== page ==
8Fineman, The Illusion of Equality (n 7) 46. The partnership image gives rise to the idea of contribution, which is an equalising concept, but also an acknowledgement and acceptance of differences. Marital property sees property (narrowly defined) not in terms of who earns the money or owns the property, but as joint, presumably equally shared in spite of different material contributions to the acquisition of property made by husband and wife—wage earner and homemaker.
9In my early work, I advocate for the recognition of difference and the meaning of a ‘gendered life’, in which differences are socially constructed rather than inherent to the person: Martha L. Fineman, ‘Challenging Law, Establishing Differences: The Future of Feminist Legal Scholarship’ (1990) 42 Florida Law Review 25, 44; Martha Albertson Fineman ‘Feminist Theory in Law: The Difference It Makes’ (1992) 2 Columbia Journal of Gender and Law 1, 2.
10This pattern generated a huge amount of scholarship during that time, including my own contributions; for example, the project published as ‘Law Firms and Lawyers with Children: An Empirical Analysis of Family/Work Conflict (1982) 34 Stanford Law Review 1263. See also Mary Jo Bane and others, ‘Child Care Arrangements of Working Parents’ (1979) Monthly Labor Review 50, 52-53. One study estimates that a mother staying out of the labour force until her child reached 14 would forego, on average, $100,000 in earnings. Elizabeth Waldman and others, ‘Working Mothers in the 1970’s: A Look at the Statistics’ (1979) Monthly Labor Review 39, 42.
11This was true regardless of the form of custody award because even in ‘joint custody’ cases mothers typically do the bulk of the day-to-day daycare. Fineman (n 7) The Illusion of Equality 37.
12There were also further inequalities imposed by the mandate of shared parenting, such as the requirement that custodial parents get permission to take the child out of state, even if the purpose of the move was to take a better job or move with a new spouse. These aspects of inequality resulting from equality-based divorce reforms are beyond the scope of this article, but the subject of much of my writing from the 1980s through 2004: see Fineman, The Illusion of Equality (n 7); Martha L. Fineman, ‘Custody Determination at Divorce: The Limits of Social Science Research and the Fallacy of the Liberal Ideology of Equality’ (1989) 3 Canadian Journal of Women and the Law 88, 110; Fineman ‘Dominant Discourse, Professional Language, and Legal Change in Child Custody Decisionmaking’ (n 7); Fineman, ‘Illusive Equality: On Weitzman’s Divorce Revolution’ (n 7).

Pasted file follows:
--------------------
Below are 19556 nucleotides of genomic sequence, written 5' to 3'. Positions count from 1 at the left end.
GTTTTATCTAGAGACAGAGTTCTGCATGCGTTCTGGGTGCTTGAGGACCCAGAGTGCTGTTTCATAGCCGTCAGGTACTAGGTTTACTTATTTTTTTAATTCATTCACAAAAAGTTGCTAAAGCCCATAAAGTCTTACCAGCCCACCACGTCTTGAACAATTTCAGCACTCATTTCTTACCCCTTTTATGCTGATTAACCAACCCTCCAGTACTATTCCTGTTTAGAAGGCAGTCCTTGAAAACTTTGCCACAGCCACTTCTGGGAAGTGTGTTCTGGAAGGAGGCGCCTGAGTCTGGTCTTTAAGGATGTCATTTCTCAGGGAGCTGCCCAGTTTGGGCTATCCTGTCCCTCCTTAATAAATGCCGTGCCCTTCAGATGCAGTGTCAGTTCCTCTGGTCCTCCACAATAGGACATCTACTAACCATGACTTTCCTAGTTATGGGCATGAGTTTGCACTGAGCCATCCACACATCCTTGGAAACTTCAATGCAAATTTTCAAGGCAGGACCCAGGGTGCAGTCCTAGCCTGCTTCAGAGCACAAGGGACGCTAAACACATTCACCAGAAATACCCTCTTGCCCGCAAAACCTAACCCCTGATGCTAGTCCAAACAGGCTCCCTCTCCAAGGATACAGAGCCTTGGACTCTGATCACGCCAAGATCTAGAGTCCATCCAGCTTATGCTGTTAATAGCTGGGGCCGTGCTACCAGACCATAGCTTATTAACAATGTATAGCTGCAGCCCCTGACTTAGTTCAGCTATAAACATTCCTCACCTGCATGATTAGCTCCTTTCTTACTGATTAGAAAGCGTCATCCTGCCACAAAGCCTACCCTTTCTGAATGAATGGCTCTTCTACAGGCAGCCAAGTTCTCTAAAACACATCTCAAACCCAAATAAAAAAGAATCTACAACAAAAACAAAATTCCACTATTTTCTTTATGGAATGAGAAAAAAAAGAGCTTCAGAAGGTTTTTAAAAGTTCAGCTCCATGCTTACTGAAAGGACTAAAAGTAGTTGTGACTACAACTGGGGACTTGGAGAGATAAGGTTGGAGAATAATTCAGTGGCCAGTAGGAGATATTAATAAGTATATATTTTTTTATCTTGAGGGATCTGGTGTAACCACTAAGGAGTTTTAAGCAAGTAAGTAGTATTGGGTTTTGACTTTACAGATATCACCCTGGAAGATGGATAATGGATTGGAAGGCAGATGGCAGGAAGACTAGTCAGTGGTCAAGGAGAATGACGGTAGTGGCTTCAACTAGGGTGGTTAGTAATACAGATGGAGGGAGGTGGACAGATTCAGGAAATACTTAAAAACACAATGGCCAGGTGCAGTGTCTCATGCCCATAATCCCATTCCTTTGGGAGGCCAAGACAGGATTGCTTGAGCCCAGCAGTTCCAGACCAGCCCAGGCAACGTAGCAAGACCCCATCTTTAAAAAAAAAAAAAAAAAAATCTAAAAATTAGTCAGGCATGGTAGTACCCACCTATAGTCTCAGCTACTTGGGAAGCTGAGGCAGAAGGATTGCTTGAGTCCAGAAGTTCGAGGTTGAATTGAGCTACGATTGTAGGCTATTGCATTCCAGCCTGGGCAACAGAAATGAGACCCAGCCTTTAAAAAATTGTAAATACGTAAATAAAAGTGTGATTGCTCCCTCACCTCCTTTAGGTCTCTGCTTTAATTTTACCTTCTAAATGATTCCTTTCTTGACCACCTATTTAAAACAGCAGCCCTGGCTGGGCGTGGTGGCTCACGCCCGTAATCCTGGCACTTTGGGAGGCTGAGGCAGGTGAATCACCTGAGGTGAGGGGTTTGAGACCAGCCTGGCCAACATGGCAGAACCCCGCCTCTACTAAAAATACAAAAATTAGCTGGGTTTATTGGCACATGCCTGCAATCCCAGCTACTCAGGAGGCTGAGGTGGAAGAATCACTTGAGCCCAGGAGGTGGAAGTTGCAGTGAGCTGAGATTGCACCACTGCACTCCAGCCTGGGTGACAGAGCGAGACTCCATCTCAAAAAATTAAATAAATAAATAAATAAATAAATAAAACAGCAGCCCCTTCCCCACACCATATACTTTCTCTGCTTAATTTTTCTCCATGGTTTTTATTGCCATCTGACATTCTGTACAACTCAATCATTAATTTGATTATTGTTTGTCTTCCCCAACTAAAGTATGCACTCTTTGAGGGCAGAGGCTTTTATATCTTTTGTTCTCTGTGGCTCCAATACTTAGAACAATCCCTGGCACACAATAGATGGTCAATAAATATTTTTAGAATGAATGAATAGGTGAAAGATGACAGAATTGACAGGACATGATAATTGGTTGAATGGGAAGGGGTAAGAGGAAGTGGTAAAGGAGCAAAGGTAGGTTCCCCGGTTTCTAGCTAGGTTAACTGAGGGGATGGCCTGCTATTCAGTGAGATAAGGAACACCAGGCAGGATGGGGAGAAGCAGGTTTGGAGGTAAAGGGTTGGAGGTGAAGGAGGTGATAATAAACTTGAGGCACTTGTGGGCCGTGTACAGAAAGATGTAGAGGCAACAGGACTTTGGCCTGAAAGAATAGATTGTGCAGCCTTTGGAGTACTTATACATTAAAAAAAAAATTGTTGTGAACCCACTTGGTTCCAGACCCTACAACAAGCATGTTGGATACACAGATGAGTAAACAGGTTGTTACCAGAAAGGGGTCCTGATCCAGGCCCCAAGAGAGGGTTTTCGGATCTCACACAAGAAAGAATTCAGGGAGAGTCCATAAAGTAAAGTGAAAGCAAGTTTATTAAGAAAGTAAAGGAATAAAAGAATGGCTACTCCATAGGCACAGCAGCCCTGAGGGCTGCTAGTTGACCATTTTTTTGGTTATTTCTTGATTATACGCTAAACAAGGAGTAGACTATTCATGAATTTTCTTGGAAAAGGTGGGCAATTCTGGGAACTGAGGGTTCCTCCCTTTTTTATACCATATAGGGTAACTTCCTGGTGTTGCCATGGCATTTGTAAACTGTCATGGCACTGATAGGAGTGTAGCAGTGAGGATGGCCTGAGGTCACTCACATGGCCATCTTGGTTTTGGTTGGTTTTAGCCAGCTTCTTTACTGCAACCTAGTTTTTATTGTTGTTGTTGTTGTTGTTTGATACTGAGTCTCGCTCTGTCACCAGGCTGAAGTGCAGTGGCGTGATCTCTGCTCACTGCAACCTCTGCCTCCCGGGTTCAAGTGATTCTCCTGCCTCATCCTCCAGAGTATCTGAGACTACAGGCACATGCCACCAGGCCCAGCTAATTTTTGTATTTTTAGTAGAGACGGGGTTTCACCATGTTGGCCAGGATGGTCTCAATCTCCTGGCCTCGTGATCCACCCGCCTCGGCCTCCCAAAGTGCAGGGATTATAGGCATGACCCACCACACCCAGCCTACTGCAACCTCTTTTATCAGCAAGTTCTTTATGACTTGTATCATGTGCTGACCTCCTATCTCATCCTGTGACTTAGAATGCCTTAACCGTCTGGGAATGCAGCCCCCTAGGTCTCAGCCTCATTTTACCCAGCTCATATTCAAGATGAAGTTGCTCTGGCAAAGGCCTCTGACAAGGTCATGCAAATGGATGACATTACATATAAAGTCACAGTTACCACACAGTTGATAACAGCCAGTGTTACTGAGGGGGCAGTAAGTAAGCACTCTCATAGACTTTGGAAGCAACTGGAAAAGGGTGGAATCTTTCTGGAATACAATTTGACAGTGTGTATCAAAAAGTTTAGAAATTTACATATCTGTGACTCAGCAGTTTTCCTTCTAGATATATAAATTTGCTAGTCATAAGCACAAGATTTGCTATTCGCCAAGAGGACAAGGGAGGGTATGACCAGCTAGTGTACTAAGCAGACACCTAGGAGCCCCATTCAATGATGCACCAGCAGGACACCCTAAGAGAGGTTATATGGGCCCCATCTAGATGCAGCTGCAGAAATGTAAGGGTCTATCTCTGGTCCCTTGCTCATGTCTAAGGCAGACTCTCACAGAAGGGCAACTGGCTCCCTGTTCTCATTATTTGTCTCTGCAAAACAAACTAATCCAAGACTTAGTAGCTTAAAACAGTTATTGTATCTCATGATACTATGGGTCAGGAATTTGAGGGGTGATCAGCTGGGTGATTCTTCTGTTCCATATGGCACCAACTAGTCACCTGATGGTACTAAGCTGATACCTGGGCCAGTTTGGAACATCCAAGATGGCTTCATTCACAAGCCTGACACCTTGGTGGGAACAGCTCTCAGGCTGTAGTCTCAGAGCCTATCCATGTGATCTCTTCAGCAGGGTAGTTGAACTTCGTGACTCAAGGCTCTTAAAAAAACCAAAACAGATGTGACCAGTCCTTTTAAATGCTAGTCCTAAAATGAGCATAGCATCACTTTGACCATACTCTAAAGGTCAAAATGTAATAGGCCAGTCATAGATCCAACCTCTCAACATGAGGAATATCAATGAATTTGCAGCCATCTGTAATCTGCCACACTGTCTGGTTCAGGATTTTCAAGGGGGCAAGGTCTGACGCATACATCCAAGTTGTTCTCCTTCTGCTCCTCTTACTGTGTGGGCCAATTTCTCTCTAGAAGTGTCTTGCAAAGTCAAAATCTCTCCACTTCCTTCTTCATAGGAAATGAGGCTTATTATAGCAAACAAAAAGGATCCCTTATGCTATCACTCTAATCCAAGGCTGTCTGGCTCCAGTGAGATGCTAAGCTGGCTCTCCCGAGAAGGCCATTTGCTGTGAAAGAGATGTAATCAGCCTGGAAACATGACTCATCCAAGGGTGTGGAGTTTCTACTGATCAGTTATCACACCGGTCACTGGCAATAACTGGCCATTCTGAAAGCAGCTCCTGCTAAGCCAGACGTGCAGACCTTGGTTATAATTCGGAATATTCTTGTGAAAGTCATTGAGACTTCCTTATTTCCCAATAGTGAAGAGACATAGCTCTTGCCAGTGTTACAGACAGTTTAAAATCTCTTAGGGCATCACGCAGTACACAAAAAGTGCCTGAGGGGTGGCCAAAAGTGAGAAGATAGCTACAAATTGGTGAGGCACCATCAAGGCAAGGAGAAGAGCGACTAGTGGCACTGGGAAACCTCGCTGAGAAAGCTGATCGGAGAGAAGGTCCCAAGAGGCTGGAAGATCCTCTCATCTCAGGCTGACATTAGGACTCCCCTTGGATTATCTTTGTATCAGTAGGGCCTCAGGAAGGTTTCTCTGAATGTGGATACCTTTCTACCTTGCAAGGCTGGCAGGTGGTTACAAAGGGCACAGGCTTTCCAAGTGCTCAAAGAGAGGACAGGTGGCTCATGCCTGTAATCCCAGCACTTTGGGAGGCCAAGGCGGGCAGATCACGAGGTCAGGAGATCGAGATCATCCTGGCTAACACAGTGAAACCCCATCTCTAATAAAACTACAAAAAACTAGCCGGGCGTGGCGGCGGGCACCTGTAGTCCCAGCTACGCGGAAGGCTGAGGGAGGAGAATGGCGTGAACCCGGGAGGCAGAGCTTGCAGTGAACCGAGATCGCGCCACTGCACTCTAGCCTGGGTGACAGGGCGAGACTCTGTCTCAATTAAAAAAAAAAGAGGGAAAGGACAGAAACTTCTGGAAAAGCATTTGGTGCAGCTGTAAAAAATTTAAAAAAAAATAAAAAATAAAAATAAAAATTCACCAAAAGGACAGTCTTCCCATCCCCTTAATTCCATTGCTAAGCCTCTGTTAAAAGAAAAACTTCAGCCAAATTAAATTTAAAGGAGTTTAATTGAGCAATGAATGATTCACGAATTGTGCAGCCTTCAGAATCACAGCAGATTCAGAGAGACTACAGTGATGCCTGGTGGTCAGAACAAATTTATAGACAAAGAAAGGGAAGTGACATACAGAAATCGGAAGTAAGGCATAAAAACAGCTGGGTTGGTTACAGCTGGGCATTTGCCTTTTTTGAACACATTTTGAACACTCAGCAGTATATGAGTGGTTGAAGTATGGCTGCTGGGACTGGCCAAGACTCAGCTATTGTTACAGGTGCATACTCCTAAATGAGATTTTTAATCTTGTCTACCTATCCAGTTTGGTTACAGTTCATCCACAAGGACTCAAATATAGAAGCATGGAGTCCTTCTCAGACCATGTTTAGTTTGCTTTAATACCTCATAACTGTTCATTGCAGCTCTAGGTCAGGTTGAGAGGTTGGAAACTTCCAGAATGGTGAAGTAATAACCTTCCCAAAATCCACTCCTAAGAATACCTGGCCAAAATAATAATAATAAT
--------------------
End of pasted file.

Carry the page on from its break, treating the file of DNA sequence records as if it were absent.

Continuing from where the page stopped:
13This revealed the ‘paradox of equality’ as explained in Martha Albertson Fineman, ‘Evolving images of gender and equality: a feminist journey’ (2008-2009) 43 New England Law Review 437.
14Fineman, The Illusion of Equality (n 7) 175-180.
15Martha Albertson Fineman, ‘Our Sacred Institution: The Ideal of the Family in American Law and Society’ (1993) 2 Utah Law Review 387-406 (arguing that the no-fault reconstruction of the family narrative is the characterisation of marriage as a partnership between equals and a deviation from the nuclear family in that it is not a hierarchal model); Fineman, ‘Dominant Discourse, Professional Language, and Legal Change in Child Custody Decisionmaking’ (n 7); Martha Albertson Fineman, The Neutered Mother, the Sexual Contract and other Twentieth Century Tragedies (Routledge 1995).
16Fineman, The Illusion of Equality (n 7) 43. There were many strange implications of the gender-equality approach. For one thing, children were not part of the economic equation outside of child support. Consistent with the marriage as an equal partnership (or a partnership between equals), the marital property was to be divided between the partners to the marriage. When I suggested that the children be considered junior partners, I was ignored.
17Martha Albertson Fineman, ‘Cracking the Foundational Myths: Independence, Autonomy, and Self-Sufficiency’ (2000) 8 American University Journal of Gender, Social Policy & the Law 13.
18I argued against the construction of a discourse in which the socially and economically based deprivations that poor children and their mothers suffer are thereby transformed into deprivations attributable to and based upon their deviant family form. See Martha L. Fineman, ‘Images of Mothers in Poverty Discourses’ (1991) 2 Duke Law Journal 274.
19Dependency typically was used as a highly stigmatised term at that time, particularly in the context of ‘welfare reform’. Dependency and the idea of cycles of intergenerational dependency were used to justify draconian cuts to an already meager safety net for poor women and their children in the U.S.. However, single mothers who attained that status through divorce could look to their ex-husbands for resources, dependent on him, rather than the state. Nonetheless, the gendered social roles and expectations within the family affected the way women were seen and received in society independent of their own family situation or motherhood status. Martha L.A. Fineman, ‘Masking Dependency: The Political Role of Family Rhetoric’ (1995) 81 Virginia Law Review 2181.
20Martha Albertson Fineman, ‘Intimacy Outside of the Natural Family: The Limits of Privacy’ (1991) 23 Connecticut Law Review 955; see also Fineman, ‘Images of Mothers in Poverty’ (n 18); Fineman, ‘Our Sacred Institution’ (n 15).
21I realised that the nuclear family functions on an ideological level in our society as the repository of dependency. Fineman, ‘Our Sacred Institution’ (n 15) 387. Interestingly, this argument had both structural (family in society) and equality or discrimination (women versus men) dimensions, although I didn’t perceive this at that time.
22See Fineman, ‘Our Sacred Institution’ (n 15)
23Fineman, ‘Cracking the Foundational Myths’ (n 17).
24Ibid 19.